The Official Charts will be announced in its traditional Sunday slot for the last time on July 5, the end of a 28-year chapter of broadcasting history, and the dawn of an exciting new era for the chart. The Official Singles Chart and Official Albums Chart (and many other genre charts besides) have been announced every Sunday afternoon since moving from Tuesday lunchtime in October 1987. This is actually not true. The chart has been broadcast on a Sunday since 1964, but only after the chart had been reveal earlier in the week. In 1987 it was revealed for the first time on a Sunday.

Officially kicking off the weekend for pop fans all over Britain, the first Friday chart, and first Friday chart broadcast will then follow on July 10 – this will be a five-day chart, designed to bring the chart cycle in line with the new announcement day. In tandem, the weekly show will move to a new home on Radio 1’s schedule – The Official Chart with Greg James takes up a fresh residency in the high profile Friday drive-time slot from 4pm, kick-starting the weekend with the rundown of the UK’s official biggest tracks of the week.

The first full seven-day Friday chart will be unveiled on July 17, reflecting the first week of sales following the first synchronised global release day.

MTV UK, the exclusive music TV home of the Official Charts will also move the premieres of its weekly charts in line with the global release day – plans to be revealed by the broadcaster soon.

Official Charts Company chief executive Martin Talbot says, “Moving to Friday ushers in a new era for the Official Chart this summer. From July 10, every Friday night will be party night for all the artists and their UK fans celebrating their latest chart position. It is going to be a fantastic new beginning for the Official Charts.”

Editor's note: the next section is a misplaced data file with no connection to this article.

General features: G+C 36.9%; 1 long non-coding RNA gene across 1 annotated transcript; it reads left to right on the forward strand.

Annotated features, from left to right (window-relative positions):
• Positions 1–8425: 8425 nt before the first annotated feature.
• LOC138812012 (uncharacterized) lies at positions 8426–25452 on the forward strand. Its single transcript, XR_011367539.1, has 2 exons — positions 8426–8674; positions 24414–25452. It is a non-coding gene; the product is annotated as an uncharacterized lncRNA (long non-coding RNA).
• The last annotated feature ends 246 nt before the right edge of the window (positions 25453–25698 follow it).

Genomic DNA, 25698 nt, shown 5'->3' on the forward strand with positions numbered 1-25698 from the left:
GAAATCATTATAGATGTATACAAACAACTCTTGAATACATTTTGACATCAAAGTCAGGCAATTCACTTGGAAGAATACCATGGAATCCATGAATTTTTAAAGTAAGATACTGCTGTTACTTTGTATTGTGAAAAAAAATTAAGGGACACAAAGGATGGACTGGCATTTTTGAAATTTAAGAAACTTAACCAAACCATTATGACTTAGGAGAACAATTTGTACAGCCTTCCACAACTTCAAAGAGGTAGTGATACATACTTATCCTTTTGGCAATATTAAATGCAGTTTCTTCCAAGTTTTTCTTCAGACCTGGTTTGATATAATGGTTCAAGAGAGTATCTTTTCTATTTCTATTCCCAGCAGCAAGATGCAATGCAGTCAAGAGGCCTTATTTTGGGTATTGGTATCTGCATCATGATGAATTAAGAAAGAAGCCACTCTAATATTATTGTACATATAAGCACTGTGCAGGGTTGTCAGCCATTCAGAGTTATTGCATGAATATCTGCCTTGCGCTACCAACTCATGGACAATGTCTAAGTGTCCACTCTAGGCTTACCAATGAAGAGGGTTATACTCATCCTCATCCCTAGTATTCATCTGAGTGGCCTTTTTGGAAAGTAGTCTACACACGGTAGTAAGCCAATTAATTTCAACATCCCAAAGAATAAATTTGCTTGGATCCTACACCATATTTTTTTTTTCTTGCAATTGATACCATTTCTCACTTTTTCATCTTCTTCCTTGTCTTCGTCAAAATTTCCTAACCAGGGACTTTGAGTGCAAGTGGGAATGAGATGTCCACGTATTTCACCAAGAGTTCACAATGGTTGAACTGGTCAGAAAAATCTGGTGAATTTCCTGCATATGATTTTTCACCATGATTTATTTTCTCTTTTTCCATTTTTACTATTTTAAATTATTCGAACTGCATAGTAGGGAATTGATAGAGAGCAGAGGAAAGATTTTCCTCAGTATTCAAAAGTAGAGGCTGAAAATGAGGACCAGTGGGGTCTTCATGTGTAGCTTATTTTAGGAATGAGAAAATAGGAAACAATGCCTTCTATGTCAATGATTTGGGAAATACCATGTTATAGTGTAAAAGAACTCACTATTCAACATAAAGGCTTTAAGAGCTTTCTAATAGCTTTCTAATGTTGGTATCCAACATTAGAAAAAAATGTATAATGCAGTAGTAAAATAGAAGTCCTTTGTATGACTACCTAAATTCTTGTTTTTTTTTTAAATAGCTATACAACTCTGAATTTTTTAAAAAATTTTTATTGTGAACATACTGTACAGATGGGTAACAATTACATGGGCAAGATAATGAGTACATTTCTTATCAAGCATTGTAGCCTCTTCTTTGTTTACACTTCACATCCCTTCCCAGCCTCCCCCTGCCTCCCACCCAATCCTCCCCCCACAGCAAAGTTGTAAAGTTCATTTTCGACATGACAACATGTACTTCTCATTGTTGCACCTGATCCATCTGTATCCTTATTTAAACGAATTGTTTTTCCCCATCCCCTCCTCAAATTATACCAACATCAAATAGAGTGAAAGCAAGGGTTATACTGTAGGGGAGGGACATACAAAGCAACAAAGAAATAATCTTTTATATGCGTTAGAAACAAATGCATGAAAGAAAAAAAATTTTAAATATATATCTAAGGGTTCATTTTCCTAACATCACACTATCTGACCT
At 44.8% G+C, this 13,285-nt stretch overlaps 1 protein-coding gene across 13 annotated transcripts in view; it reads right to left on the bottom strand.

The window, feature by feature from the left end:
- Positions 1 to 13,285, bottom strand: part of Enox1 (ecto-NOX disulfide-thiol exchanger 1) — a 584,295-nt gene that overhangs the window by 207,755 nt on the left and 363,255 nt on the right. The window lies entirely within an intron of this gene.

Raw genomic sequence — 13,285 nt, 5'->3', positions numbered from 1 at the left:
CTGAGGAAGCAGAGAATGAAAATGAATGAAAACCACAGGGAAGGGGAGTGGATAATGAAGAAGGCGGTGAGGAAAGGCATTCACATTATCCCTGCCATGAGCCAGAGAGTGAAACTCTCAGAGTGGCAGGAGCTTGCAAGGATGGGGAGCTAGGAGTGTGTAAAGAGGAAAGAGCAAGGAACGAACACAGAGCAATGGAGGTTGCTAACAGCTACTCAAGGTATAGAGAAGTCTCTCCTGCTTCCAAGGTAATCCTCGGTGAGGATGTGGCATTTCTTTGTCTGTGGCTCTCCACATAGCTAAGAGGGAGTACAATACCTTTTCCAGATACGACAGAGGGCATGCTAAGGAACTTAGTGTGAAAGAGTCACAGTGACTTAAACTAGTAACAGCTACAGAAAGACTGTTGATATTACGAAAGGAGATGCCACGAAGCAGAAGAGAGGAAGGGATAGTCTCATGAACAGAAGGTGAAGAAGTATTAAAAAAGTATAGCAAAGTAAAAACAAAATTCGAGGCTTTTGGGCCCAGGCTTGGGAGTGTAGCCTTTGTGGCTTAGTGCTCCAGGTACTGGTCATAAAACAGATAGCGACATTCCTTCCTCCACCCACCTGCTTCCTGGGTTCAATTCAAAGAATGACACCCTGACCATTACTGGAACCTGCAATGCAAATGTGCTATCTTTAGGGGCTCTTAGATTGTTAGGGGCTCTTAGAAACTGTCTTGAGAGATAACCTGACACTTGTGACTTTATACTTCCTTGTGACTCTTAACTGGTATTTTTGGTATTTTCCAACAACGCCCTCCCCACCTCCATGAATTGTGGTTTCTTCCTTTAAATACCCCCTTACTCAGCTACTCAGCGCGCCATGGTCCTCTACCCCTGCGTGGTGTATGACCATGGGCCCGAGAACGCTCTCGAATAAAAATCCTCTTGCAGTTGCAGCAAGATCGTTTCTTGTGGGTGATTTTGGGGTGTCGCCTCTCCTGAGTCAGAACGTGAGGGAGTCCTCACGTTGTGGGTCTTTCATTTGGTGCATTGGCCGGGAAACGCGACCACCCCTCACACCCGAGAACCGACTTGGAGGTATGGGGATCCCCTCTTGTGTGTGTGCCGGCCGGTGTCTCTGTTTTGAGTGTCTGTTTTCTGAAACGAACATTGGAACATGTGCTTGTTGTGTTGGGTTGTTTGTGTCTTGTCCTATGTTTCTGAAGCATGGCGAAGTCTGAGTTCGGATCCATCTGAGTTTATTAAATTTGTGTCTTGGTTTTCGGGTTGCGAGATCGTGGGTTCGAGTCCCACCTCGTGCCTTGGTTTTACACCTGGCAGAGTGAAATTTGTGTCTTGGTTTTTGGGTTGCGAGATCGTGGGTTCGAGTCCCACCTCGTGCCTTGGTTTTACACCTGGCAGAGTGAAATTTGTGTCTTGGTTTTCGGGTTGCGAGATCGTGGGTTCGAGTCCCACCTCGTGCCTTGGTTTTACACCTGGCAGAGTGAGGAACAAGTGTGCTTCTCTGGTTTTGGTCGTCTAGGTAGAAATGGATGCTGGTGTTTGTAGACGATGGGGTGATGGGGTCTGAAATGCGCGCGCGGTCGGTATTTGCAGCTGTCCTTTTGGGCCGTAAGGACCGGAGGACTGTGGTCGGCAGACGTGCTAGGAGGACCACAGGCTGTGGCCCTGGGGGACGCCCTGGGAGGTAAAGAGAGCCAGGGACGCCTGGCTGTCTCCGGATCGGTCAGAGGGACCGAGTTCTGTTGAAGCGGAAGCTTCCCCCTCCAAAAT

The printed chart in Music Week is still listed as a ‘Singles’ chart yet a proportion of the tracks are not singles, especially when a big artist releases a new album and every tracks ends up in the singles chart – Ed Sheeran is a good example. It’s really a popularity chart of whatever the kids are listening to this week.

The chart being revealed on a weekday during a drivetime show is not going to increase the listening audience figures, but it’ll probably keep the industry happy and they’ll keep telling us how it’s thriving. Watch this space.

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Irish entertainer Val Doonican has died

As I often mention at my quizzes, when playing any one of his wonderful songs, he was the man with the most unfortunate initials, Val Doonican, has died.

He crooned well with songs like Memories Are Made of This and If The Whole World Stopped Loving, he did novelty songs well like Delaney’s Donkey and Paddy McGinty’s Goat, he had his own television shows, which, at its peak, attracted 19 million viewers and his album, Val Doonican, Rocks, But Gently had the dubious distinction of knocking the Beatles’ Sgt Pepper’s Lonely Hearts Club Band off the number one spot in 1967.

Val was born Michael Valentine Doonican in February 1927 in Waterford, Ireland into a musical family and was the youngest of seven children. He went on to appear on Irish radio as well as on Waterford’s first ever television broadcast before moving to England in 1951 where he joined vocal group the Four Ramblers before embarking on a solo career.

The Four Ramblers’ biggest claim to fame was that they once supported Anthony Newley on tour. Newley had his own dance troupe one of which included Lynette Rae who Val took a shine to, so Newley officially introduced them and they married in the early sixties.

In 1963 he secured a slot on Sunday Night at the Palladium and as a result, the BBC’s head of light entertainment, Bill Cotton, offered him his own TV series which lasted for 22 years during which he recorded 25 Christmas Specials that commanded similar viewing figures to that of Morecambe and Wise and The Two Ronnies. But Val never used to like watching himself, He told The Express in 2013, “They became something of a national institution but I couldn’t bear to watch. It felt embarrassing seeing myself. We’d sit as a family enjoying ourselves but as soon as my show started, I’d nip off to another room.”